François Lecompte, Premier Cru Brut Millésime
François Lecompte, Premier Cru Brut Millésime

François Lecompte, Premier Cru Brut Millésime

Champagne / Montagne de Reims, France 2013 (750mL)
Regular price$50.00
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François Lecompte, Premier Cru Brut Millésime

Now here’s a fantastic deal that would confound Champagne’s most devoted students if I served it to them “blind.” I’d start by describing it as a luxurious 2013 Premier Cru from a Rilly-la-Montagne grower that dates back to the 1800s. Almost immediately, I’d be bombarded with excited “VILMART” responses—because when it comes to complex, long-aged vintage Champagnes from the village of Rilly, they are the headliner. Confusion would then wash over the faces of everyone as I proceeded to reveal that the price of this nearly decade-old stunner is not $150 like Vilmart, but a mere $50.

That’s right: Hiding in plain sight of Vilmart & Cie, quite literally 200 feet away, is Champagne François Lecompte, a grower estate that predates Vilmart! As the shocked taster absorbed all this, I would mention that I’ve been a devout follower of Lecompte for many years, and that they would be too after tasting this meticulously hand-made, wonderfully generous Champagne. In summary, 100% Premier Cru fruit and 7+ years of cellar maturation make this $50 gem an astounding rarity so if you enjoy rich, toasty vintage Champagne for a steal, this may become your favorite discovery yet! At the very least, you’ll start including them in the upper echelons of value Champagne’s heavily competitive “vintage bottling” category.

There are more than 15,000 grape growers in the Champagne region, a majority of whom sell their grapes to cooperatives or the larger “Grandes Marques” which produce over two-thirds of all champagne. As I’ve noted before, grower champagnes are catnip to sommeliers, the Davids to the Goliaths. Lecompte is the ultimate example of “grower champagne” and the antithesis of mass-produced, big-ticket Champagne: Founded back in 1876 in the Montagne de Reims village of Rilly, this small estate has been farmed/owned by the Lecompte family since day one. Today, proprietor François Lecompte works in a cellar hand dug by his grandfather, producing a small, incredibly value-driven lineup of Premier Cru wines. 

What’s more, Lecompte focuses on sustainable farming in his vineyards and exceptionally long aging in the cellar before releasing his wines. Today’s 2013 Brut Millésime is a roughly equal blend of Chardonnay, Pinot Noir, and Meunier, all culled from family-owned vines in Rilly-la-Montagne—a top Premier Cru village in the midst of several Grand Crus. The first-press juice underwent a spontaneous alcoholic and malolactic fermentation before spending over seven years aging in Lecompte’s chalky caves. It was disgorged with a six-gram dosage.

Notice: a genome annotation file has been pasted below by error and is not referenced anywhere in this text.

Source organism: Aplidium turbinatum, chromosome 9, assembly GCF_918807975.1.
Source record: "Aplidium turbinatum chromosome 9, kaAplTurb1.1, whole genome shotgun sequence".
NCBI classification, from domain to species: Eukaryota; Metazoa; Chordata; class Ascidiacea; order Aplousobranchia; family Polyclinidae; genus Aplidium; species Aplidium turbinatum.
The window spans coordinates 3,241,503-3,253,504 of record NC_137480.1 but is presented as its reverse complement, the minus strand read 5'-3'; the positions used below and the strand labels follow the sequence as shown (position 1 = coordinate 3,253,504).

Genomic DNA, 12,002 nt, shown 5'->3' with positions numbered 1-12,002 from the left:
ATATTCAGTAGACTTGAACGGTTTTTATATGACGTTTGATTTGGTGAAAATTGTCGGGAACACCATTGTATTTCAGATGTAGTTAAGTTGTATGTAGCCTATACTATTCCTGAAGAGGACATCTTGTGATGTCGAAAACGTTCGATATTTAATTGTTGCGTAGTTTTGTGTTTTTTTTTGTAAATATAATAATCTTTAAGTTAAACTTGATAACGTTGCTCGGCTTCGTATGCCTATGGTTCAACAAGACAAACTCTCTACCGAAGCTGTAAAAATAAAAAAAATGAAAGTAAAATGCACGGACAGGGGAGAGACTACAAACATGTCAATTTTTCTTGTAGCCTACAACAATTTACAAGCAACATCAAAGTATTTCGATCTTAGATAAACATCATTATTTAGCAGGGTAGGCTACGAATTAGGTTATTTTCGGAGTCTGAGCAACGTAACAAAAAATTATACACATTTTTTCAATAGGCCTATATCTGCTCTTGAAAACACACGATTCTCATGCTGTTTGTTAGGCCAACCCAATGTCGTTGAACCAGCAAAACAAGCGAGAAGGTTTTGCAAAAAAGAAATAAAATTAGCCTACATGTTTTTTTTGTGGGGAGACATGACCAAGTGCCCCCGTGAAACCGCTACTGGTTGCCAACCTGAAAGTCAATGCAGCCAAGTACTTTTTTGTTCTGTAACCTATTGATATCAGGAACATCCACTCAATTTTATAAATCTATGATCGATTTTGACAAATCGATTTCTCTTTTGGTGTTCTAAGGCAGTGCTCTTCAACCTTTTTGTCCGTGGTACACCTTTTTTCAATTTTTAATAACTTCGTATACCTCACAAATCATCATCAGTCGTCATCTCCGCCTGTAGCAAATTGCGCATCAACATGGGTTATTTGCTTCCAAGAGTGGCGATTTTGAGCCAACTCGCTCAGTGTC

The result is the kind of brioche-y, creamily textured Champagne you’d expect from such a prestigious terroir and time-consuming process. This energetic, yellow-gold elixir releases a generous outpouring of quince, white peach, Meyer lemon, ripe yellow apples, toasted hazelnut, acacia, honeysuckle, toasted bread, heaps of crushed-stone minerality, and hints of tropical fruit. It truly is a generous, toasty Champagne designed to delight hedonists now and over the next 3-5 years. Just imagine: When you pull the cork on a bottle in 2025, this dozen-year-old Premier Cru will be spilling out ultra-savory, luxurious layers, and then you’ll remember it was only $50—now that’s hard to beat!

François Lecompte, Premier Cru Brut Millésime




Enjoying the greatest wines of Beaujolais starts, as it usually does, with the lay of the land. In Beaujolais, 10 localities have been given their own AOC (Appellation of Controlled Origin) designation. They are: Saint Amour; Juliénas; Chénas; Moulin-à Vent; Fleurie; Chiroubles; Morgon; Régnié; Côte de Brouilly; and Brouilly.

Southwestern France


Bordeaux surrounds two rivers, the Dordogne and Garonne, which intersect north of the city of Bordeaux to form the Gironde Estuary, which empties into the Atlantic Ocean. The region is at the 45th parallel (California’s Napa Valley is at the38th), with a mild, Atlantic-influenced climate enabling the maturation of late-ripening varieties.

Central France

Loire Valley

The Loire is France’s longest river (634 miles), originating in the southerly Cévennes Mountains, flowing north towards Paris, then curving westward and emptying into the Atlantic Ocean near Nantes. The Loire and its tributaries cover a huge swath of central France, with most of the wine appellations on an east-west stretch at47 degrees north (the same latitude as Burgundy).

Northeastern France


Alsace, in Northeastern France, is one of the most geologically diverse wine regions in the world, with vineyards running from the foothills of theVosges Mountains down to the Rhine River Valley below.

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